ing this resemblance, a delicacy of taste is with him into a solid friendship; and the as much to be desired and cultivated as a ardours of a youthful appetite into an cledelicacy of passion is to be lamented, and gant passion.

Hume's Essays. to be remedied if possible. The good or ill accidents of life are very little at our

§ 54. Detraction a detestable Vice. disposal ; but we are pretty much masters

It has been remarked, that men are geof what books weshall read, what diversions nerally kind in proportion as they are hapo we shall partake of, and what company we py; and it is said, even of the devil, that shall keep. Philosophers have endeavour- he is good-humoured when he is pleased. ed to render happiness entirely indepen- Every act, therefore, by which another is dent of every thing external that is im- injured, from whatever motive, contracts possible to be attained: but every wise man more guilt and expresses greater maligniwill endeavour to place his happiness on ty, if it is committed in those seasons which such objects as depend most upon himself; are set apart to pleasantry and good-buand that is not to be attained so much by mour, and brightened with enjoyments any other means, as by this delicacy of sen- peculiar to rational and social beings. timent. When a man is possessed of that Detraction is among those vices which talent, he is more happy by what pleases the most languid virtue has sufficient force his taste, than by what gratifies his appe- to prevent; because by detraction that is tites; and receives more enjoyment from not gained which is taken away. a poem or a piece of reasoning, than the who filches from me my good name," says most expensive luxury can afford. Shakespear, “ enriches not himself, but That it teaches us to select our Company. therefore degrades human nature more

makes me poor indeed.” As nothing Delicacy of taste is favourable to love than detraction, nothing more disgraces and friendship, by confining our choice to conversation. The detractor, as he is the few people, and making us indifferent to lowest moral character, reflects greater disthe company and conversation of the great- honour upon his company, than the hangest part of men. You will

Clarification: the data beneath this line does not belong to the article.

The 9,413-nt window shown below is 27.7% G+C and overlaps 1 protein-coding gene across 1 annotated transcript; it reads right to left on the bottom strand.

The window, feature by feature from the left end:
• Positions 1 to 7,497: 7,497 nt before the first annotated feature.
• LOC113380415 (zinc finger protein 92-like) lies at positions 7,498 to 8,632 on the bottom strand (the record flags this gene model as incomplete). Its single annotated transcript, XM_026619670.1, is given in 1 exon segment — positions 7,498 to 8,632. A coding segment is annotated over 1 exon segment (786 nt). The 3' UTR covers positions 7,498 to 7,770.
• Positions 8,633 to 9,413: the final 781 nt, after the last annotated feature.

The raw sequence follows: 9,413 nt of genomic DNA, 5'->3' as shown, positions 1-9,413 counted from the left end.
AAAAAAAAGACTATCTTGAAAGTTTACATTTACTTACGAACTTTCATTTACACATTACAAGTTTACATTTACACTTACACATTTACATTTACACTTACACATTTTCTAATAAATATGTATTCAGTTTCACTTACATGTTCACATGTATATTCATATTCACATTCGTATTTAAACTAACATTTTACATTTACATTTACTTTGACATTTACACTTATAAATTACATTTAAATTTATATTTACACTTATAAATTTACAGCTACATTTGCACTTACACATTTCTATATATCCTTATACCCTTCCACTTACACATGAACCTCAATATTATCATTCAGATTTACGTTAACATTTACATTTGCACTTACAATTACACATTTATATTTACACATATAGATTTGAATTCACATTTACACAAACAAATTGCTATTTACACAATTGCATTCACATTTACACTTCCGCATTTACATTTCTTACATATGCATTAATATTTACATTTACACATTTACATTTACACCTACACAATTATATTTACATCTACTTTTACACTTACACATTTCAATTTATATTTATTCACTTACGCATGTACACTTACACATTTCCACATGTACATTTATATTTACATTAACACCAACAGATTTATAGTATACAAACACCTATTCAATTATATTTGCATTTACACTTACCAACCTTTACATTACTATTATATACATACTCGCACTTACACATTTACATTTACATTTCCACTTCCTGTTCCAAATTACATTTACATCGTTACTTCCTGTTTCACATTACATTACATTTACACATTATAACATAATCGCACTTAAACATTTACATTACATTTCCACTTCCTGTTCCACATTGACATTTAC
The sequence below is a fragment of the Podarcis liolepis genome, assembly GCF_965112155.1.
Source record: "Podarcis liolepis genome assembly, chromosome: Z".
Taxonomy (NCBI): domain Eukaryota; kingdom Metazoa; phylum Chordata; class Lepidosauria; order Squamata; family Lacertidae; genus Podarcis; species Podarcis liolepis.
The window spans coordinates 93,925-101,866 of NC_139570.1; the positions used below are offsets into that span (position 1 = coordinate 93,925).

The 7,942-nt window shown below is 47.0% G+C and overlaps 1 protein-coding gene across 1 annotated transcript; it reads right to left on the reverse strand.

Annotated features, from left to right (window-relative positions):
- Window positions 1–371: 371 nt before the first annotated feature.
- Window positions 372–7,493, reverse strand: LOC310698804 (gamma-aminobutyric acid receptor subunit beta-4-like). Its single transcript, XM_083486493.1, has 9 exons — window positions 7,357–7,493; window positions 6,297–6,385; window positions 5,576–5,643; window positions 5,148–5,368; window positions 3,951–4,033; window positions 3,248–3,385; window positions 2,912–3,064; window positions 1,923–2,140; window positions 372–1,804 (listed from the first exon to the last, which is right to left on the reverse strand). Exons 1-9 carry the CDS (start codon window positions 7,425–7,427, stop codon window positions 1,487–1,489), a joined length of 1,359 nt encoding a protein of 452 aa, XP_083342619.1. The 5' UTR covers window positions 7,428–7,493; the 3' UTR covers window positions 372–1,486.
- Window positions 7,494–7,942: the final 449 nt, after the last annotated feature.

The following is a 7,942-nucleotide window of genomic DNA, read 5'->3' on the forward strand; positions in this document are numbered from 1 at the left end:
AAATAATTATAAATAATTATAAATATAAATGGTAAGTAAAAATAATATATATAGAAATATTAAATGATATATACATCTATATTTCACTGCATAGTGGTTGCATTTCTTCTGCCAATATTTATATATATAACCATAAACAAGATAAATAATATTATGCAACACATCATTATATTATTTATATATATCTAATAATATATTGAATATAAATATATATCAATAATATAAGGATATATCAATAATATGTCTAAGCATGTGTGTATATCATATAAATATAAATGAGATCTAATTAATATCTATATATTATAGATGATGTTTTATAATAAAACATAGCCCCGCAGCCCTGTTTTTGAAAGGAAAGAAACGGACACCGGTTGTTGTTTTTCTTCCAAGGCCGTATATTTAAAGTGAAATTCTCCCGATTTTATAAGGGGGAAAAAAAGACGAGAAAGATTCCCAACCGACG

seldom man; and he whose disposition is a scandal find that mere men of the world, whatever to his species, should be more diligently strong sense they may be endowed with, avoided, than he who is scandalous only are very nice in distinguishing of charac- by his office. ters, or:in marking those insensible diffe- But for this practice, however vile, some rences and gradations which make one man have dared to apologize, by contending the preferable to another. Any one that has report by which they injured an absent, competent senses, is sufficient for their en- character, was true: this, however, amounts tertainment : they talk to him of their plea- to no more than that they have not coinsures and affairs with the same frankness plicated malice with falsehood, and that as they would to any other; and finding there is some difference between detracmany who are fit to supply his place, they tion and slander. To relate all the ill that never feel any vacancy or want in his ab- is true of the best man in the world, would sence. But, to make use of the allusion of probably render him the objectof suspicion a famous French author, the judgment may and distrust; and was this practice univerbe compared to a clock or watch, where sal, mutual confidence and esteem, the the most ordinary machine is sufficient to comforts of society, and the endearments tell the hours; but the most elaborate and of friendship would be at an end. artificial can only point the minutes and There is something unspeakably more seconds, and distinguish the smallest differ- hateful in those species of villainy by which ences of time. One who has well digested the law is evaded, than those by which it is his knowledge both of books and men, has violated and defiled. Courage has somelittle enjoyment but in the company of a times preserved rapacity from abhorrence, few select companions. He feels too sen- as beauty has been thought to apologize sibly how much all the rest of mankind fall for prostitution; but the injustice of cowshort of the notions which he has entertain- ardice is universally abhorred, and, like the ed; and his affections being thus contined lewdness of deformity, has no advocate. within a narrow circle, no wonder he Thus hateful are the wretches who detract ries them further than if they were more with caution, and while they perpetrate the general and undistinguished. The gaiety wrong, are solicitous to avoid the reproach: and frolic of a bottle companion improves they do not say, that Chloe forfeited her